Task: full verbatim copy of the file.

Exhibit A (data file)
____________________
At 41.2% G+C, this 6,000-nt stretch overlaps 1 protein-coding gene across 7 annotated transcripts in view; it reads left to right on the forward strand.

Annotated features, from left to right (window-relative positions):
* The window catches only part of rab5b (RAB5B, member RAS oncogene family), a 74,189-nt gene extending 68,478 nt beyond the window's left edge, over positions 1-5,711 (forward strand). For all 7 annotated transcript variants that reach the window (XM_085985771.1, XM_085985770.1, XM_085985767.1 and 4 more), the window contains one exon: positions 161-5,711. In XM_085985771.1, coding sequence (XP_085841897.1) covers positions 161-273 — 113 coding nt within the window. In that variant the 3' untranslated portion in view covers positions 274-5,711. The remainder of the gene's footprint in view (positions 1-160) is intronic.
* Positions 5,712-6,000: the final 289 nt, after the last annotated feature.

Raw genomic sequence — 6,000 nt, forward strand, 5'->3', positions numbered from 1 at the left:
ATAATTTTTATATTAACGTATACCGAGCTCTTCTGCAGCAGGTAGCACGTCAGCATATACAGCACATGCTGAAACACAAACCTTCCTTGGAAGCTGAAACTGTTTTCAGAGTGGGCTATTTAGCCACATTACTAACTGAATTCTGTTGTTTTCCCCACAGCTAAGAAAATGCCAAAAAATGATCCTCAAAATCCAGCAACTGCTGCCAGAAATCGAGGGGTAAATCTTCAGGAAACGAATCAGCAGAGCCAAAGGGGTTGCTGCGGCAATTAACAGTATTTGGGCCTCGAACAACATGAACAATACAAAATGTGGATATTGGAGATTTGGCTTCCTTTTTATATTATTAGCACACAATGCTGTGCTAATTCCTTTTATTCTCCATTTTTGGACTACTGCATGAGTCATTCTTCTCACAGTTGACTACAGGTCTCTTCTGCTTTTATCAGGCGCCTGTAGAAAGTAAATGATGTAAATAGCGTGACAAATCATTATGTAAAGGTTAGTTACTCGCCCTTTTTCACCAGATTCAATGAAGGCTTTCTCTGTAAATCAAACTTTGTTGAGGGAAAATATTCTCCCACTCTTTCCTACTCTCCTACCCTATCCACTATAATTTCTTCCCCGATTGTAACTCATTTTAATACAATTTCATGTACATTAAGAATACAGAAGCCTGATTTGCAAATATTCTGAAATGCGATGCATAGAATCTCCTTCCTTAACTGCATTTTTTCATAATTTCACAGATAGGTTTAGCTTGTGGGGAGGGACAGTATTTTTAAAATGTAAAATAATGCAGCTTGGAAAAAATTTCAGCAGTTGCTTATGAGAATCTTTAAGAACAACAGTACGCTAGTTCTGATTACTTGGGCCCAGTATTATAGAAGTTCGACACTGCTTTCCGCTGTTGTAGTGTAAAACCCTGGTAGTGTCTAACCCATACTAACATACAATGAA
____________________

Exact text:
At 41.2% G+C, this 6,000-nt stretch overlaps 1 protein-coding gene across 7 annotated transcripts in view; it reads left to right on the forward strand.

Annotated features, from left to right (window-relative positions):
* The window catches only part of rab5b (RAB5B, member RAS oncogene family), a 74,189-nt gene extending 68,478 nt beyond the window's left edge, over positions 1-5,711 (forward strand). For all 7 annotated transcript variants that reach the window (XM_085985771.1, XM_085985770.1, XM_085985767.1 and 4 more), the window contains one exon: positions 161-5,711. In XM_085985771.1, coding sequence (XP_085841897.1) covers positions 161-273 — 113 coding nt within the window. In that variant the 3' untranslated portion in view covers positions 274-5,711. The remainder of the gene's footprint in view (positions 1-160) is intronic.
* Positions 5,712-6,000: the final 289 nt, after the last annotated feature.

Raw genomic sequence — 6,000 nt, forward strand, 5'->3', positions numbered from 1 at the left:
ATAATTTTTATATTAACGTATACCGAGCTCTTCTGCAGCAGGTAGCACGTCAGCATATACAGCACATGCTGAAACACAAACCTTCCTTGGAAGCTGAAACTGTTTTCAGAGTGGGCTATTTAGCCACATTACTAACTGAATTCTGTTGTTTTCCCCACAGCTAAGAAAATGCCAAAAAATGATCCTCAAAATCCAGCAACTGCTGCCAGAAATCGAGGGGTAAATCTTCAGGAAACGAATCAGCAGAGCCAAAGGGGTTGCTGCGGCAATTAACAGTATTTGGGCCTCGAACAACATGAACAATACAAAATGTGGATATTGGAGATTTGGCTTCCTTTTTATATTATTAGCACACAATGCTGTGCTAATTCCTTTTATTCTCCATTTTTGGACTACTGCATGAGTCATTCTTCTCACAGTTGACTACAGGTCTCTTCTGCTTTTATCAGGCGCCTGTAGAAAGTAAATGATGTAAATAGCGTGACAAATCATTATGTAAAGGTTAGTTACTCGCCCTTTTTCACCAGATTCAATGAAGGCTTTCTCTGTAAATCAAACTTTGTTGAGGGAAAATATTCTCCCACTCTTTCCTACTCTCCTACCCTATCCACTATAATTTCTTCCCCGATTGTAACTCATTTTAATACAATTTCATGTACATTAAGAATACAGAAGCCTGATTTGCAAATATTCTGAAATGCGATGCATAGAATCTCCTTCCTTAACTGCATTTTTTCATAATTTCACAGATAGGTTTAGCTTGTGGGGAGGGACAGTATTTTTAAAATGTAAAATAATGCAGCTTGGAAAAAATTTCAGCAGTTGCTTATGAGAATCTTTAAGAACAACAGTACGCTAGTTCTGATTACTTGGGCCCAGTATTATAGAAGTTCGACACTGCTTTCCGCTGTTGTAGTGTAAAACCCTGGTAGTGTCTAACCCATACTAACATACAATGAA